A record-breaking measles outbreak owes its existence to the anti-vaccination movement, causing 'serious concern' among health experts
Small measles outbreaks have been reported in multiple regions over the last few months, but on Monday the Centers for Disease Control and Prevention reported those collective cases have set a record for a new national high. According to the report, 704 cases have been reported in the United States this year, surpassing the prior record set, which was 667 cases in 2014. The disease was considered eliminated in the United States in 2000.
Last week, the CDC confirmed there were 626 cases, which at the time officials noted "in the coming weeks" the number of confirmed cases would surpass those in 2014. It took less than a week for that to happen, showing the pace in which the disease is spreading. From last week, the number of reported cases has increased by 78.
The report states that more than 500 of the people infected in 22 states were not vaccinated. Sixty-six people have been hospitalized. The biggest outbreaks have occurred in two communities in New York: Rockland County and Brooklyn, New York. Both have strong Orthodox Jewish communities, where misinformation about vaccinations has been spreading. Other cases that have been reported to the CDC have occurred in Arizona, California, Colorado, Connecticut, Florida, Georgia, Illinois, Indiana, Iowa, Kentucky, Maryland, Massachusetts, Michigan, Missouri, Nevada, New Hampshire, New Jersey, New York, Oregon, Texas, Tennessee, and Washington.
The CDC says some of these outbreaks are linked to travelers who brought measles back from other countries such as Israel, Ukraine, and the Philippines.
The national rise of measles is a bellwether of a global situation: according to the World Health Organization, measles has seen a 30 percent increase around the world since 2016. The World Health Organization declared “vaccine hesitancy” as a public health threat.
“The resurgence of measles is of serious concern, with extended outbreaks occurring across regions, and particularly in countries that had achieved, or were close to achieving measles elimination,” Dr. Soumya Swaminathan, Deputy Director General for Programmes at WHO, said in a statement earlier this year. “Without urgent efforts to increase vaccination coverage and identify populations with unacceptable levels of under-, or unimmunized children, we risk losing decades of progress in protecting children and communities against this devastating, but entirely preventable disease.”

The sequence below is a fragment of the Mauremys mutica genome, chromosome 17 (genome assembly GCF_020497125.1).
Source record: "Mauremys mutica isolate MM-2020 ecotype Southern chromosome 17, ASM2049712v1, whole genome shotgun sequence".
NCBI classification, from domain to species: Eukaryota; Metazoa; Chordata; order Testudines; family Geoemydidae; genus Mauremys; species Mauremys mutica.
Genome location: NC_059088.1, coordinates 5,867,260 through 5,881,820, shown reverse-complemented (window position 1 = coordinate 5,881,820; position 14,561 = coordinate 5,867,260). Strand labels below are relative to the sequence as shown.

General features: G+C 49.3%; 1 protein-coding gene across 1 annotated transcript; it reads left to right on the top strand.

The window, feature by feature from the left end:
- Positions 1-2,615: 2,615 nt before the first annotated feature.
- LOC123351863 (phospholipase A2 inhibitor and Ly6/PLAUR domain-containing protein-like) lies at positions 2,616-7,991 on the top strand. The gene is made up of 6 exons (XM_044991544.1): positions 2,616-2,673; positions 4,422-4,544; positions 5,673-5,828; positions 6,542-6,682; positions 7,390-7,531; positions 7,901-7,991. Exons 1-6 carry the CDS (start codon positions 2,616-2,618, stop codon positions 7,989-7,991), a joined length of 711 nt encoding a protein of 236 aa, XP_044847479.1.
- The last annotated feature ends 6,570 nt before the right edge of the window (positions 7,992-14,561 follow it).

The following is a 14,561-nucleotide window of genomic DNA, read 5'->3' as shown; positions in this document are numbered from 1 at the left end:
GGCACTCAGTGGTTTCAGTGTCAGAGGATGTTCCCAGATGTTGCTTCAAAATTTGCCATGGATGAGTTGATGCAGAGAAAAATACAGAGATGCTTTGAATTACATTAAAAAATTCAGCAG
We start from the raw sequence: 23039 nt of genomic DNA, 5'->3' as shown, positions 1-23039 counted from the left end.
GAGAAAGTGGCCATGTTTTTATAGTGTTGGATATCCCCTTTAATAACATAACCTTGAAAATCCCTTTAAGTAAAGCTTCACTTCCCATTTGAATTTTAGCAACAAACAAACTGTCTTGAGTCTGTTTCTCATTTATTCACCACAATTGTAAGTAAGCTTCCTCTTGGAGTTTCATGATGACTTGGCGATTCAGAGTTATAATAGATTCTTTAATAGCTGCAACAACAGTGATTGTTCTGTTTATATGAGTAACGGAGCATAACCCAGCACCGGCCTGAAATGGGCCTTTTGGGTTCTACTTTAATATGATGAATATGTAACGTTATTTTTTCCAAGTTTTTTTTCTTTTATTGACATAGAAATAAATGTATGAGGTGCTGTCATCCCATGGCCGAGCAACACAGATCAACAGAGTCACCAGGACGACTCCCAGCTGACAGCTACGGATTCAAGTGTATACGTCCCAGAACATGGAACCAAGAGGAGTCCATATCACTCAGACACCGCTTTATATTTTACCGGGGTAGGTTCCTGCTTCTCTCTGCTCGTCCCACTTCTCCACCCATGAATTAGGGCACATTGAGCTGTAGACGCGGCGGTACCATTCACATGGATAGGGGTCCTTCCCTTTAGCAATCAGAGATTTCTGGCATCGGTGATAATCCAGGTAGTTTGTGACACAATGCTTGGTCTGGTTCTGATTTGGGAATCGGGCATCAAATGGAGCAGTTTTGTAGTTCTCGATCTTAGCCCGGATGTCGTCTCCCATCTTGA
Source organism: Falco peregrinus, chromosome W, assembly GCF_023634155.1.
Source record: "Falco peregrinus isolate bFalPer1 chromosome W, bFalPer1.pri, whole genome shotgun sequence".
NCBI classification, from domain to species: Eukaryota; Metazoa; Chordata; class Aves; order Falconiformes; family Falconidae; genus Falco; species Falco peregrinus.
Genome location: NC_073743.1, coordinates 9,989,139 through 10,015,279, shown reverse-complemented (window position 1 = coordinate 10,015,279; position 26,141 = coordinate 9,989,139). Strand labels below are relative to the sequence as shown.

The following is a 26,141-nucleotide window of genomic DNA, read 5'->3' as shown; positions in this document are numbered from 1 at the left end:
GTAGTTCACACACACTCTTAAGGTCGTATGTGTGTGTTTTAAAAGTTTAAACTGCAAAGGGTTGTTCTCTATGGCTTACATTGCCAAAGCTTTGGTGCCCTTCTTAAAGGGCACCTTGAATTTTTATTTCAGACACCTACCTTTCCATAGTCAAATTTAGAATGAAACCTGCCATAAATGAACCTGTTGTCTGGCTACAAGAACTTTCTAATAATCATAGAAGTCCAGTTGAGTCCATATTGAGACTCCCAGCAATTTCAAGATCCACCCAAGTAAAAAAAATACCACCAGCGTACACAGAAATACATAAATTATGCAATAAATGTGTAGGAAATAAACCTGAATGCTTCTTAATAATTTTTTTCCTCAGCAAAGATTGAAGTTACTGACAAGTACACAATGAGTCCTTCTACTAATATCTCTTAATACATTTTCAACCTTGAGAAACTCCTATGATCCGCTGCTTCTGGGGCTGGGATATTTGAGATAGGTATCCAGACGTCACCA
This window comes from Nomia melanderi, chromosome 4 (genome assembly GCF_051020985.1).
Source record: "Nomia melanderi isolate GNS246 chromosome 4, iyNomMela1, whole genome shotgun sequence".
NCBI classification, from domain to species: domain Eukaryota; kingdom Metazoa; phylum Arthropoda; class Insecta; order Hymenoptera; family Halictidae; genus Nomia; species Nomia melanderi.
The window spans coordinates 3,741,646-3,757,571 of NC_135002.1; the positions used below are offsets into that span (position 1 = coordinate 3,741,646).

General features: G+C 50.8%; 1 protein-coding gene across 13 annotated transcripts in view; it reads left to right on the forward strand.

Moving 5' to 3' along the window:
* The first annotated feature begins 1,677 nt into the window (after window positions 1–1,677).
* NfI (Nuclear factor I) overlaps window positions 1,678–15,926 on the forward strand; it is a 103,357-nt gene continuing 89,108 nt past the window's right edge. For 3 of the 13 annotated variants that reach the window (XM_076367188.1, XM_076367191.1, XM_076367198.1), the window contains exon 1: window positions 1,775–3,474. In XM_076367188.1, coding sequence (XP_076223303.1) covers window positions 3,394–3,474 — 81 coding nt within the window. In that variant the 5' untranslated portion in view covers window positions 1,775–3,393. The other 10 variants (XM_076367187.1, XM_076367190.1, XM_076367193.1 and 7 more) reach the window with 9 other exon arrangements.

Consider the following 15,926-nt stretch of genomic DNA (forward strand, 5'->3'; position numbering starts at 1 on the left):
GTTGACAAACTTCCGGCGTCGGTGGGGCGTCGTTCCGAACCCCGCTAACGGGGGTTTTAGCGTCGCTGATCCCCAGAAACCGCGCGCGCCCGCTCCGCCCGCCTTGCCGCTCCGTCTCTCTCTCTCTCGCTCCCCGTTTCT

Since the mid 1990s, more than 91 percent of American children were reportedly vaccinated against measles. Measles is one of the most contagious infectious diseases, but after decades of measles vaccines being normalized, national health experts said in 2000 that measles had been eliminated in the United States. In 1912, according to the CDC, “measles became a nationally notifiable disease in the United States, requiring U.S. healthcare providers and laboratories to report all diagnosed cases.”
Measles deaths occurred by the thousands in the first two decades of the 20th century. After being declared eliminated, no deaths were reported until 2015, when a woman in Washington was the first to die in 12 years due to complications from measles. There have been no confirmed measles deaths in the U.S. this year.
Federal officials said they are concerned that the outbreak could gain footing in the U.S. again if the outbreaks are controlled soon.
“Vaccine-preventable diseases belong in the history books, not our emergency rooms,” U.S. Health and Human Services Secretary Alex Azar said in a briefing. “The suffering we are seeing today is completely avoidable.”
U.S. President Donald Trump has previously echoed some of the pseudoscientific rhetoric akin to the anti-vaccination movement. During a GOP debate in 2015, Trump went on a rant promoting false narratives about vaccinations, saying: "Autism has become an epidemic. Twenty-five years ago, 35 years ago, you look at the statistics, not even close. It has gotten totally out of control. I am totally in favor of vaccines, but I want smaller doses over a longer period of time."
The research of Andrew Wakefield, a British physician who claimed in 1998 to have found evidence of a correlation between the measles and autism, has been roundly discredited.